So, here are some important points to consider and remember with regard to the credit card billing cycle.
The credit card billing cycle is not the same for all cards. It varies from one credit card issuer to another, and also between different credit cards offered by the same issuer. Generally, most credit cards have a billing cycle that is anywhere between 27 and 31 days long. However, while the length of the billing cycle may vary across credit cards, it remains fixed for each card.
This effectively means that the length of the billing cycle for any credit card remains the same, no matter how many days there may be in a month. For example, if your credit card has a billing cycle of 30 days, it will continue to remain so for months with both 28 and 30 days.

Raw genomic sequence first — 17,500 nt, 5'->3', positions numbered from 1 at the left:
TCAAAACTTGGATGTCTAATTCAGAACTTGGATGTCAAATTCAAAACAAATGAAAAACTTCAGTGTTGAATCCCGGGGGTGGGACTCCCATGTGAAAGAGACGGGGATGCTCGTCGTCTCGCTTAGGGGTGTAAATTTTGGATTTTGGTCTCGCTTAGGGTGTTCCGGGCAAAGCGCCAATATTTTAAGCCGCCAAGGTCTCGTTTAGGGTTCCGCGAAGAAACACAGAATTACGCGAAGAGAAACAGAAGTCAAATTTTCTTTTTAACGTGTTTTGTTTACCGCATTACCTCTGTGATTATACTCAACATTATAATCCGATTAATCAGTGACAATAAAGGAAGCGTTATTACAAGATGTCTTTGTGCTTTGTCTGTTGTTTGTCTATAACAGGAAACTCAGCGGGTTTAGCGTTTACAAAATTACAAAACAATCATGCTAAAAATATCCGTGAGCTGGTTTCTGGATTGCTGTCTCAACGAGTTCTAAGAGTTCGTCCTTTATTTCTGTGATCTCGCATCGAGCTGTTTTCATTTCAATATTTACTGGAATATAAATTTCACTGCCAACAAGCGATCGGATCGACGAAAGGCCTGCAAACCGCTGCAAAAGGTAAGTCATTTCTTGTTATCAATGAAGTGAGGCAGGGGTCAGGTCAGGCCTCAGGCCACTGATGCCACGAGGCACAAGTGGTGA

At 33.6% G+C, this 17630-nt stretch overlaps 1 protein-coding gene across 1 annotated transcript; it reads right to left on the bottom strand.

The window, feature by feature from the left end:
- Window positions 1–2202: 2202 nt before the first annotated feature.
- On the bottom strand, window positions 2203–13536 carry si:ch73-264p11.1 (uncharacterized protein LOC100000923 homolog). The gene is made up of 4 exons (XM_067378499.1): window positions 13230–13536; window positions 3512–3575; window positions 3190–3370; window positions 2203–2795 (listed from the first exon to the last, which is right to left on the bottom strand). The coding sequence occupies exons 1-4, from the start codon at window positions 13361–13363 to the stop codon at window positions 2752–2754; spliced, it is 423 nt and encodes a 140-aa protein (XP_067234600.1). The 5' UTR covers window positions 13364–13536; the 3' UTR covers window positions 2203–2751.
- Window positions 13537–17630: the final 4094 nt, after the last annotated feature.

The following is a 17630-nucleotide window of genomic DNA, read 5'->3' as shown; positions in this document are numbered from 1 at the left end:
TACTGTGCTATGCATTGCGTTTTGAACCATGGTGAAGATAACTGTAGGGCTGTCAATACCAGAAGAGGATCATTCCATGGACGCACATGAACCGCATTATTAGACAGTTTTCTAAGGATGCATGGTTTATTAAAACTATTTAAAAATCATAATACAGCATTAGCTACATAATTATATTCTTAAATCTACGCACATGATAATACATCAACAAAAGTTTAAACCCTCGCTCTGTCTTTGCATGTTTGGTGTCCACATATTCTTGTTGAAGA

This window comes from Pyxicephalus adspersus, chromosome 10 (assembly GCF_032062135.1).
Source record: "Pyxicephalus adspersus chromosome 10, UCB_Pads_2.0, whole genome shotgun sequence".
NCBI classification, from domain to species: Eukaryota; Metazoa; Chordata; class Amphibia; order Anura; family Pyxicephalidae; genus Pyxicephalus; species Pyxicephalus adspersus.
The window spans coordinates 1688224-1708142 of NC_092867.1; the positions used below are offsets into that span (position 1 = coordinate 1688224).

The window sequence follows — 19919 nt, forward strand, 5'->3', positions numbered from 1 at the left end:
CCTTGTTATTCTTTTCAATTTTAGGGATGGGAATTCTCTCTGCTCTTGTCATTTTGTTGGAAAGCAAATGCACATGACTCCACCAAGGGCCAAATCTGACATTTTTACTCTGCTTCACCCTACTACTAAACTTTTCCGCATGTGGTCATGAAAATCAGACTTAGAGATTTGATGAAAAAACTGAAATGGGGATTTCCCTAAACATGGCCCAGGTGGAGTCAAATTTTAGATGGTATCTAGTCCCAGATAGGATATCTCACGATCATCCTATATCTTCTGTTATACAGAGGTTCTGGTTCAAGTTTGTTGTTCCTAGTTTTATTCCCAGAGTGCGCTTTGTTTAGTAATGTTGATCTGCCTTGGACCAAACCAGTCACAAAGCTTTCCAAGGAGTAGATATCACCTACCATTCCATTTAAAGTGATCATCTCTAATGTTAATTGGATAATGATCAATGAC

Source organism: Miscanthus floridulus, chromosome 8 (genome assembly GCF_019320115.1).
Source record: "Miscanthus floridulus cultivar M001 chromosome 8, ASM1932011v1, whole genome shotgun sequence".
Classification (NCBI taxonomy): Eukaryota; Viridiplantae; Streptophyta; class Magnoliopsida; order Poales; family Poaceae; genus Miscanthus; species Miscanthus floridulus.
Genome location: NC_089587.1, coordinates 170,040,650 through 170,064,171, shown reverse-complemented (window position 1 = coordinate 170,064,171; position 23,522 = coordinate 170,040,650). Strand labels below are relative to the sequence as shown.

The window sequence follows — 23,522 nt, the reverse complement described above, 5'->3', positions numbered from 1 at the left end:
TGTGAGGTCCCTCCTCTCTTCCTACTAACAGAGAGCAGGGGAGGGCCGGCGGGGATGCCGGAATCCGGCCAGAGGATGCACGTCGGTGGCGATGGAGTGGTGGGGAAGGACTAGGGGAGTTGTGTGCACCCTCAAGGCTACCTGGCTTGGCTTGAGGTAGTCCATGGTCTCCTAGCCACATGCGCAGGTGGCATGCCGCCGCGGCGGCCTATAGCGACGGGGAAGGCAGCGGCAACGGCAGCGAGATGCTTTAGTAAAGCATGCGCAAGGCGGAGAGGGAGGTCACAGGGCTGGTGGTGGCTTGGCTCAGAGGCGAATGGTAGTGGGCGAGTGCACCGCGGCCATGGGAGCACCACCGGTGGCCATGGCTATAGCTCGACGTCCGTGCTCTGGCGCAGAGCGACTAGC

Since the details of the billing cycle is specific to each card, you need to be aware of the terms related to your credit card. This will allow you to plan your purchases and your repayments in a manner that is convenient for you. You can easily check the details of your credit card billing cycle in your credit card statement. It is typically mentioned in the first page itself.
Alternatively, you can also contact the helpline number offered by your credit card issuer. This will allow you to directly speak to a customer support executive and request the details of your credit card billing cycle.
Every credit card billing cycle has a due date by which time you need to pay the dues incurred during that cycle. This due date is generally set at around 21 to 25 days after the end of the billing cycle. This window of time is the grace period during which no interest charges are levied on the amount outstanding.